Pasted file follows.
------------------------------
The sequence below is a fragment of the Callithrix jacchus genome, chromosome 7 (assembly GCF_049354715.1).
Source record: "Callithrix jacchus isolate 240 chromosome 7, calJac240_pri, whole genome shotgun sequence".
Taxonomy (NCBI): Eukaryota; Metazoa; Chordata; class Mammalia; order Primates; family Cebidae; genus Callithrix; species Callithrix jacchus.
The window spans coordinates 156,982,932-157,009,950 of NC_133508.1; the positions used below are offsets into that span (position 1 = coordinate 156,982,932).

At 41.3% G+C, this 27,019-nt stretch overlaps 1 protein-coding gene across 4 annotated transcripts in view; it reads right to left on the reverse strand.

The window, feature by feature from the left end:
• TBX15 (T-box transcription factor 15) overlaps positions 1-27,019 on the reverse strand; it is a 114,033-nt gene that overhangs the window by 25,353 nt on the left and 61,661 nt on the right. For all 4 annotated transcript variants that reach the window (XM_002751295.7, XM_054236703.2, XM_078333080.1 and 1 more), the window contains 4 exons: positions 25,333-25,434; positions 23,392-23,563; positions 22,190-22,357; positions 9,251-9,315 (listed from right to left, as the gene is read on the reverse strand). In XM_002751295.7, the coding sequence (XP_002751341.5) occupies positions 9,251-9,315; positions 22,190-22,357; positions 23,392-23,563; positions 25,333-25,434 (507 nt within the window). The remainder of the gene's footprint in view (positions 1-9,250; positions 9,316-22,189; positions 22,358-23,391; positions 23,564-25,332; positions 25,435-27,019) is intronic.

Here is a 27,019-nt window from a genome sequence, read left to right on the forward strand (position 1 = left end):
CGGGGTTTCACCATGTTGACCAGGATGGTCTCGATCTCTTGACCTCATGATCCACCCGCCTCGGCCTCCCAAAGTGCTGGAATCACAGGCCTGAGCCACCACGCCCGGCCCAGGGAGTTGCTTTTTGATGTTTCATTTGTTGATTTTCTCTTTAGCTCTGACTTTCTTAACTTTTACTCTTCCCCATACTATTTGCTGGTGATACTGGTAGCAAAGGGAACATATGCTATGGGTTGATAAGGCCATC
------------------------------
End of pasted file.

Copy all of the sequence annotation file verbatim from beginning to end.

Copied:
The sequence below is a fragment of the Callithrix jacchus genome, chromosome 7 (assembly GCF_049354715.1).
Source record: "Callithrix jacchus isolate 240 chromosome 7, calJac240_pri, whole genome shotgun sequence".
Taxonomy (NCBI): Eukaryota; Metazoa; Chordata; class Mammalia; order Primates; family Cebidae; genus Callithrix; species Callithrix jacchus.
The window spans coordinates 156,982,932-157,009,950 of NC_133508.1; the positions used below are offsets into that span (position 1 = coordinate 156,982,932).

At 41.3% G+C, this 27,019-nt stretch overlaps 1 protein-coding gene across 4 annotated transcripts in view; it reads right to left on the reverse strand.

The window, feature by feature from the left end:
• TBX15 (T-box transcription factor 15) overlaps positions 1-27,019 on the reverse strand; it is a 114,033-nt gene that overhangs the window by 25,353 nt on the left and 61,661 nt on the right. For all 4 annotated transcript variants that reach the window (XM_002751295.7, XM_054236703.2, XM_078333080.1 and 1 more), the window contains 4 exons: positions 25,333-25,434; positions 23,392-23,563; positions 22,190-22,357; positions 9,251-9,315 (listed from right to left, as the gene is read on the reverse strand). In XM_002751295.7, the coding sequence (XP_002751341.5) occupies positions 9,251-9,315; positions 22,190-22,357; positions 23,392-23,563; positions 25,333-25,434 (507 nt within the window). The remainder of the gene's footprint in view (positions 1-9,250; positions 9,316-22,189; positions 22,358-23,391; positions 23,564-25,332; positions 25,435-27,019) is intronic.

Here is a 27,019-nt window from a genome sequence, read left to right on the forward strand (position 1 = left end):
CGGGGTTTCACCATGTTGACCAGGATGGTCTCGATCTCTTGACCTCATGATCCACCCGCCTCGGCCTCCCAAAGTGCTGGAATCACAGGCCTGAGCCACCACGCCCGGCCCAGGGAGTTGCTTTTTGATGTTTCATTTGTTGATTTTCTCTTTAGCTCTGACTTTCTTAACTTTTACTCTTCCCCATACTATTTGCTGGTGATACTGGTAGCAAAGGGAACATATGCTATGGGTTGATAAGGCCATC